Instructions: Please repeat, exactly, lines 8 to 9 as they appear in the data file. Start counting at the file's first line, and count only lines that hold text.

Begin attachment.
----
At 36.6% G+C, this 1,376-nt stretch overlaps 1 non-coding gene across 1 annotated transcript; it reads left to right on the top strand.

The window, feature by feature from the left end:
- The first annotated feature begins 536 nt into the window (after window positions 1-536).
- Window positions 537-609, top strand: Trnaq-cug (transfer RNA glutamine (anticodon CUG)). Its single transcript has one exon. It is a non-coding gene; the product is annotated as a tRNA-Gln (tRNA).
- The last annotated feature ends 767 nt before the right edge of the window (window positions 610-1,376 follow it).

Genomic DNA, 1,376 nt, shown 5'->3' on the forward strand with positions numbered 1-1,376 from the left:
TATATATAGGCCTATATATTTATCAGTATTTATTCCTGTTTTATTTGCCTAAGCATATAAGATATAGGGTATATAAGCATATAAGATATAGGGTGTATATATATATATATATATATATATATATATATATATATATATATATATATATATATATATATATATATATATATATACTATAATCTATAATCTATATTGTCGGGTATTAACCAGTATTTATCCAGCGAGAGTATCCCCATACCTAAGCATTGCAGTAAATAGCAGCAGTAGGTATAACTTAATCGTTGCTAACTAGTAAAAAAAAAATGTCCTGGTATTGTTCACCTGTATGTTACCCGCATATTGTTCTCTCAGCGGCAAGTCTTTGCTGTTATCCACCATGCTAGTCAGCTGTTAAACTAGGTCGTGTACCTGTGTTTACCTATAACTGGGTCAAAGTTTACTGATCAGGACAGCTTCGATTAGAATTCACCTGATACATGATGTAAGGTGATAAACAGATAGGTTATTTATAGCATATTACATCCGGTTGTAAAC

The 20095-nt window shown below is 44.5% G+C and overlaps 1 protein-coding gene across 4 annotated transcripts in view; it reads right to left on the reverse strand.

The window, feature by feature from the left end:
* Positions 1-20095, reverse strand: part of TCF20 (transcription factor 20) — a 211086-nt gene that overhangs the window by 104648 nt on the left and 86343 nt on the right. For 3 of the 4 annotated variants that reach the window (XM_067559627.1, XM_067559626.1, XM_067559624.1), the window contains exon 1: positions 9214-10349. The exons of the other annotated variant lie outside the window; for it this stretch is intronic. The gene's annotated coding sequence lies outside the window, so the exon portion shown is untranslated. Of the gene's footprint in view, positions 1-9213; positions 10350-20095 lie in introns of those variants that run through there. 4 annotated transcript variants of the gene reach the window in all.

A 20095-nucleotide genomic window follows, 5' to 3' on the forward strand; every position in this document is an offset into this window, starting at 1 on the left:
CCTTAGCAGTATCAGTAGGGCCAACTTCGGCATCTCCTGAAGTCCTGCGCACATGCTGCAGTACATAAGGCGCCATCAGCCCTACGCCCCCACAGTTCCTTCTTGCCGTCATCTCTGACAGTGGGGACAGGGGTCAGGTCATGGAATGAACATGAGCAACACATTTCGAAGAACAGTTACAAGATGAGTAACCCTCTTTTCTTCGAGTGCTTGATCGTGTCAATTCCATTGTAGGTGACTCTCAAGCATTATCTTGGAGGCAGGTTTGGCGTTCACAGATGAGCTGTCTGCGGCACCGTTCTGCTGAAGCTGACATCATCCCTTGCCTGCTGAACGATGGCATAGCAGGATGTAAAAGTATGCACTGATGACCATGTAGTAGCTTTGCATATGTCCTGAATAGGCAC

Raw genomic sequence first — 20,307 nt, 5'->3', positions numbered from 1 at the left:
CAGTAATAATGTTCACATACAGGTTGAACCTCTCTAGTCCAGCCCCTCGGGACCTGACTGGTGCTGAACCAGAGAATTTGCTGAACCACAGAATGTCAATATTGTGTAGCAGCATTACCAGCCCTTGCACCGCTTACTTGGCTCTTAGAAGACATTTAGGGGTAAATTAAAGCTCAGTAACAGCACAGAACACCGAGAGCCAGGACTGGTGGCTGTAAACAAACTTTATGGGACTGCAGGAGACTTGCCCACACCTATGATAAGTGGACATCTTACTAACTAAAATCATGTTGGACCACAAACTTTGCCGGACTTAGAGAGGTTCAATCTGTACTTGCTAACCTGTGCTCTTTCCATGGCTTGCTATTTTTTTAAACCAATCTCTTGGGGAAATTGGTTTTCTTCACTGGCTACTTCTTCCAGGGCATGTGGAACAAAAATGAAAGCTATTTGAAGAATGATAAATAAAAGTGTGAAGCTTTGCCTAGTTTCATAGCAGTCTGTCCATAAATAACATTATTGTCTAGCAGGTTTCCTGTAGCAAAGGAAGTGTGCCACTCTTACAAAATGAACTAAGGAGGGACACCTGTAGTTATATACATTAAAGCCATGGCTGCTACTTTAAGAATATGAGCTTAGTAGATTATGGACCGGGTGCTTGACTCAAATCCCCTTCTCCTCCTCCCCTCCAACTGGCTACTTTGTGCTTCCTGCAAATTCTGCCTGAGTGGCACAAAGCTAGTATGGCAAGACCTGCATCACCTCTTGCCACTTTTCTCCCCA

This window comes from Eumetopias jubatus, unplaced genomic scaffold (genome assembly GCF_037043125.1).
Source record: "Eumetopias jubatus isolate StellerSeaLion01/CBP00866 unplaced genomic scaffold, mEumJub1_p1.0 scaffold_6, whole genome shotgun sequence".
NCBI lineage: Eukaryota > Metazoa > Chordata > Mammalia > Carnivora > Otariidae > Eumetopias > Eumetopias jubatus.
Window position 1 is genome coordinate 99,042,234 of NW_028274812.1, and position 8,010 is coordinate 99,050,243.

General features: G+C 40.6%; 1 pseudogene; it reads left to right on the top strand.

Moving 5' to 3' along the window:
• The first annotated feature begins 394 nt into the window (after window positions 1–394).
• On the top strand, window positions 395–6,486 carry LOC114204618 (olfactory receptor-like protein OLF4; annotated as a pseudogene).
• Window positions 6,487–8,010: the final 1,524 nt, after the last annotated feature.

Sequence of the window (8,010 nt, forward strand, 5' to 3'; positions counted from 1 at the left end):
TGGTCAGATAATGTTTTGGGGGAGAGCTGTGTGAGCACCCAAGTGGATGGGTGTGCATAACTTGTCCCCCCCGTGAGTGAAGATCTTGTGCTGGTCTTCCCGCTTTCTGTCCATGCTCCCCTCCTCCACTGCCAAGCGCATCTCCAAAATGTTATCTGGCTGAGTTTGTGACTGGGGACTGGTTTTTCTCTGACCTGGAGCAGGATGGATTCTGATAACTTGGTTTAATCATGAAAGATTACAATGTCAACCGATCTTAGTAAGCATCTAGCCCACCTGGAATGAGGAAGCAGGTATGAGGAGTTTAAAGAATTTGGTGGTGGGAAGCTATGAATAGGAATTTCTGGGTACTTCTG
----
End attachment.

The 20095-nt window shown below is 44.5% G+C and overlaps 1 protein-coding gene across 4 annotated transcripts in view; it reads right to left on the reverse strand.

The window, feature by feature from the left end: